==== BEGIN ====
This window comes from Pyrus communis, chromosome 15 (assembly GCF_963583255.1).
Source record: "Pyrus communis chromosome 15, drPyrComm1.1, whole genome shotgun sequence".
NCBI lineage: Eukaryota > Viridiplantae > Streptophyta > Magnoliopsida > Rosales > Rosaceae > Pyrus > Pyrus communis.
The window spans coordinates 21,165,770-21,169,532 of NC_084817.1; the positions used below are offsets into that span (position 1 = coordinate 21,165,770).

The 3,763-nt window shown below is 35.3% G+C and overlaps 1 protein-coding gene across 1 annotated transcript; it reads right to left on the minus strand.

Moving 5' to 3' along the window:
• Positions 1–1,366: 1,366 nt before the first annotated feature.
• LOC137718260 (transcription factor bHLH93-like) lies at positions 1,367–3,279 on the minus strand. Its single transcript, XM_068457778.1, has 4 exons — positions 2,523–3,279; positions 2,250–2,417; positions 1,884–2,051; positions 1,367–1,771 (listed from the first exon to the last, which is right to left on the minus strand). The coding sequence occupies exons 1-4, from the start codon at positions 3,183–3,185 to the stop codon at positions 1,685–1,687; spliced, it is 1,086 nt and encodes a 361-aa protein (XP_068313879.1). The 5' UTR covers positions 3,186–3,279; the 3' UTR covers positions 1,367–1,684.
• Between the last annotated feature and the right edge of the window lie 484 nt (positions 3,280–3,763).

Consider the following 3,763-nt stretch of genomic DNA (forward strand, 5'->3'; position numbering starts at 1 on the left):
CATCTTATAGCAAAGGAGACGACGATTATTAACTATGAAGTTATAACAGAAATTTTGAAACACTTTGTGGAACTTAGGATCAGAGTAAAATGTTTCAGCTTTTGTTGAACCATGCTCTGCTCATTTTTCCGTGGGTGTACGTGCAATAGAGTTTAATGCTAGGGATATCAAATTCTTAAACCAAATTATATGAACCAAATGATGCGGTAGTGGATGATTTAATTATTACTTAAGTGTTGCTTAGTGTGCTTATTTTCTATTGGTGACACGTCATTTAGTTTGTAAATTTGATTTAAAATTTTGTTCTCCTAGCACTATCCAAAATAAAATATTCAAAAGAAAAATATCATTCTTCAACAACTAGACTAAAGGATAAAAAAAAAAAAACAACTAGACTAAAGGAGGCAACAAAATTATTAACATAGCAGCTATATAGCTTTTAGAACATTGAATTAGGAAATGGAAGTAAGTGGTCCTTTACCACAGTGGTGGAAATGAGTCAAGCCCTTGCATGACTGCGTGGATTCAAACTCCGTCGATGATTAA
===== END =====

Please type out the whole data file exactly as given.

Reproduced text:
This window comes from Pyrus communis, chromosome 15 (assembly GCF_963583255.1).
Source record: "Pyrus communis chromosome 15, drPyrComm1.1, whole genome shotgun sequence".
NCBI lineage: Eukaryota > Viridiplantae > Streptophyta > Magnoliopsida > Rosales > Rosaceae > Pyrus > Pyrus communis.
The window spans coordinates 21,165,770-21,169,532 of NC_084817.1; the positions used below are offsets into that span (position 1 = coordinate 21,165,770).

The 3,763-nt window shown below is 35.3% G+C and overlaps 1 protein-coding gene across 1 annotated transcript; it reads right to left on the minus strand.

Moving 5' to 3' along the window:
• Positions 1–1,366: 1,366 nt before the first annotated feature.
• LOC137718260 (transcription factor bHLH93-like) lies at positions 1,367–3,279 on the minus strand. Its single transcript, XM_068457778.1, has 4 exons — positions 2,523–3,279; positions 2,250–2,417; positions 1,884–2,051; positions 1,367–1,771 (listed from the first exon to the last, which is right to left on the minus strand). The coding sequence occupies exons 1-4, from the start codon at positions 3,183–3,185 to the stop codon at positions 1,685–1,687; spliced, it is 1,086 nt and encodes a 361-aa protein (XP_068313879.1). The 5' UTR covers positions 3,186–3,279; the 3' UTR covers positions 1,367–1,684.
• Between the last annotated feature and the right edge of the window lie 484 nt (positions 3,280–3,763).

Consider the following 3,763-nt stretch of genomic DNA (forward strand, 5'->3'; position numbering starts at 1 on the left):
CATCTTATAGCAAAGGAGACGACGATTATTAACTATGAAGTTATAACAGAAATTTTGAAACACTTTGTGGAACTTAGGATCAGAGTAAAATGTTTCAGCTTTTGTTGAACCATGCTCTGCTCATTTTTCCGTGGGTGTACGTGCAATAGAGTTTAATGCTAGGGATATCAAATTCTTAAACCAAATTATATGAACCAAATGATGCGGTAGTGGATGATTTAATTATTACTTAAGTGTTGCTTAGTGTGCTTATTTTCTATTGGTGACACGTCATTTAGTTTGTAAATTTGATTTAAAATTTTGTTCTCCTAGCACTATCCAAAATAAAATATTCAAAAGAAAAATATCATTCTTCAACAACTAGACTAAAGGATAAAAAAAAAAAAACAACTAGACTAAAGGAGGCAACAAAATTATTAACATAGCAGCTATATAGCTTTTAGAACATTGAATTAGGAAATGGAAGTAAGTGGTCCTTTACCACAGTGGTGGAAATGAGTCAAGCCCTTGCATGACTGCGTGGATTCAAACTCCGTCGATGATTAA